The Football Game known as Vietnam: A critique of “The Truth about the Vietnam War” – a PragerU video by Bruce Herschensohn

It’s 1972. Coach “Bulldog” Dick Nixon is marching his team steadily toward the end zone. A few more yards and the game is won. Victory is ours! Hoping to fake the Vietnamese defense, Nixon calls for a quarterback sneak. Everything is set. The snap is delivered. But wait! The quarterback freezes. What?!  Oh no, it’s just then that Nixon realizes his QB is a limp-wristed Democrat. Holy Hell! Rather than leaping into and over the defensive line, the QB appears to have retreated from it. A moment later he is blindsided by a linebacker half his size who strips him of the ball and runs 98-yards for a Vietnamese touchdown! Time has run out. The game is lost. And, the Democrats are to blame. 

Some say there’s a link between America’s love affair with football and war.  Others don’t seem to see a difference. Such is the perspective of former Nixon speechwriter Bruce Herschensohn in his PragerU video “The Truth about the Vietnam War.” A more fitting title would be “What we Wished was the Truth about Vietnam” or “The Fairytale that was Vietnam.”

Mr. Herschensohn is a skilled writer and orator. Much like Dick Cheney. You listen to him and – absent the facts or a desire to get to them – you believe what you hear. Articulate and bespectacled it’s hard to imagine Herschensohn not espousing the truth. Guys like this just don’t lie. Besides his conclusion plays to a common narrative: we lost in Vietnam because of limp-wristed Democrats – those weak-minded individuals who prefer life over death. What more needs to be said?

In under 5 minutes Herschensohn explains everything he thinks you need to know about the Vietnam War.  For those serious about learning (some) facts about Vietnam, his pitch is followed by a 5-question multiple choice quiz. Nice tidbits of information for promoting the lore of America, regardless of how incomplete. I don’t mind bias; it’s human nature. It’s not so much that Herschensohn misinforms it’s what he leaves out that is most worthy of criticism.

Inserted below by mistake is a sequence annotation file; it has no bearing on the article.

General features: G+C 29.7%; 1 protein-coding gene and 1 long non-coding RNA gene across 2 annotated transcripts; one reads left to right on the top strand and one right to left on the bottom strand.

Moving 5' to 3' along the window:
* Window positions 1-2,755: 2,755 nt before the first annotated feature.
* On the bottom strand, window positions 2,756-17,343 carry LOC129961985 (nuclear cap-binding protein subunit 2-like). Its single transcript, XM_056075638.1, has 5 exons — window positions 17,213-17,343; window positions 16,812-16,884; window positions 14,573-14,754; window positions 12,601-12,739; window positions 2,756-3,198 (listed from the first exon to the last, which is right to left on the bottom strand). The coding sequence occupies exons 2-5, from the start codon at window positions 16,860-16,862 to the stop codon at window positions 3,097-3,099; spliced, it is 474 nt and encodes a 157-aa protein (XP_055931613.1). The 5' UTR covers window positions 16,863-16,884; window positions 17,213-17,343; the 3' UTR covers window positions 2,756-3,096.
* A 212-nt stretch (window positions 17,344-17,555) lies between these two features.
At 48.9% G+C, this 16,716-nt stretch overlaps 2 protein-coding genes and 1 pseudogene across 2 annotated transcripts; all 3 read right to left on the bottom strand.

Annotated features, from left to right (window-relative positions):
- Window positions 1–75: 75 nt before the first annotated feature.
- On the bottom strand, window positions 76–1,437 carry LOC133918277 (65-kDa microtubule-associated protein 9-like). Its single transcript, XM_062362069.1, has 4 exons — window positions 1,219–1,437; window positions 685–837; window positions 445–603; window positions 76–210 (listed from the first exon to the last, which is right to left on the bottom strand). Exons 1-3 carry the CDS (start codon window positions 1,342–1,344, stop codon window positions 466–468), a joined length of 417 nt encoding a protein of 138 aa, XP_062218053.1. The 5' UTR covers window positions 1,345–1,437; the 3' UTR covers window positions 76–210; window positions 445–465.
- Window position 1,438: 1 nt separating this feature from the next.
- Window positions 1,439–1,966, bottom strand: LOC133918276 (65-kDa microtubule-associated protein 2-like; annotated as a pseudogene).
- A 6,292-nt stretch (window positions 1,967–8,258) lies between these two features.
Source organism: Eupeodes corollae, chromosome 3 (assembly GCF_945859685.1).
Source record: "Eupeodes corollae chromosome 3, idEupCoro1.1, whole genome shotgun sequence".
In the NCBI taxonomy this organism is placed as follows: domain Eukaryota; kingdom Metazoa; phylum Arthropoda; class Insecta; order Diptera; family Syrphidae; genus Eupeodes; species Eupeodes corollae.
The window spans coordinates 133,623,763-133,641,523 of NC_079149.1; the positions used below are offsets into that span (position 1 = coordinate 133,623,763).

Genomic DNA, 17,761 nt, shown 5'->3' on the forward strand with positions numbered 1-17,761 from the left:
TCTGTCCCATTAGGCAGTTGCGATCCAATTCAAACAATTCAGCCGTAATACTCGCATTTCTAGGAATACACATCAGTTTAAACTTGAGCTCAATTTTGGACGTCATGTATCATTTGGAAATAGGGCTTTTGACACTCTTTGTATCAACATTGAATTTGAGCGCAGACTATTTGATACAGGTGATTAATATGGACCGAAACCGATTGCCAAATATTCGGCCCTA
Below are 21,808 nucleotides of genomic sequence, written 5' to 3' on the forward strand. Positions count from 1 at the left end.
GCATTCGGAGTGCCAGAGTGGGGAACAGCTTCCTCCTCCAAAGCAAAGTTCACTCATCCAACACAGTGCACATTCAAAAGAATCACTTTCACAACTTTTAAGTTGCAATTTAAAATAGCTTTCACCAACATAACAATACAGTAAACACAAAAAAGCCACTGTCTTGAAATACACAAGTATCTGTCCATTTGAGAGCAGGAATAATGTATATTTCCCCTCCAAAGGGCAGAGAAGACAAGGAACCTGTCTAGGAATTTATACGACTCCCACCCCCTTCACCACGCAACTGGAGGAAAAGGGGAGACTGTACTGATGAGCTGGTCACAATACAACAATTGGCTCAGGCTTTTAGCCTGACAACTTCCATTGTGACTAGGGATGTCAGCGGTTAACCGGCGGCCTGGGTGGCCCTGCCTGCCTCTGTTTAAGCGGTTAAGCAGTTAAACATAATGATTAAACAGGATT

Reading the text of Herschensohn’s video helps to strip away the man and lets his words stand on their own. Very quickly those words crumble under the weight of history. Here are six specifics to back-up my claim.

1. In his opening sentence Herschensohn says: “Decades back, in late 1972, South Vietnam and the United States were winning the Vietnam War decisively by every conceivable measure.”

By “every conceivable measure” I presume Herschensohn is referring to the metrics created by Defense Secretary McNamara and used by General Westmoreland and his successor General Abrams. Both men famously reported that they could “see the light at the end of the tunnel.” Then it was realized that tunnels in Vietnam were like the ground above – unpredictable and dark. Measured by bombs dropped, land controlled, and enemies killed, our measures showed that we were winning the war. The only problem was that one key variable was missing: the sentiment of the Vietnamese people and the determination of the North Vietnamese and Viet Cong.

2. Doubling down, Herschensohn goes on to say: “That’s not just my view. That was the view of our enemy, the North Vietnamese government officials.”

Vivid imaginations don’t need references, and Herschensohn obliges by providing none. As with the 1968 Tet offensive and attempts since to overthrow the South, the North did recognize setbacks. In 1972, they lost a significant battle about 120 kilometers north of Saigon, at An Loc. But nowhere have I found any indication that, in 1972, North Vietnam was ready to surrender as implied in Herschensohn’s statement. To the contrary, the US and its allies were scaling back in 1972 (US personnel dropped from its high of 500,000 to 133,200) while the N. Vietnamese were planning new offensives against the south.

3. Referring to the Paris Peace Accords, Herschensohn says: “What the United States and South Vietnam received in those accords was “victory.”  At the White House, it was called “VV Day,” “Victory in Vietnam Day.”

Right. Honesty was the hallmark of the Nixon Administration. If they labeled a day “Victory” by golly, it must have been one. But, nowhere in the Paris Peace Accord is a “victor” mentioned, as stated by Herschensohn. (Let’s blame the French for that.)

What Herschensohn fails to mention is that to increase his odds of being elected, Nixon (in an apparent act of treason) went behind the back of President Johnson to convince South Vietnam’s President Thieu to pull away from the 1968 peace talks initiated by Johnson. Nixon was a shrewd politician and knew that the continuation of the war would make his hawkish stance more favorable to the electorate. He was right and handily beat the dovish Hubert H. Humphrey in November.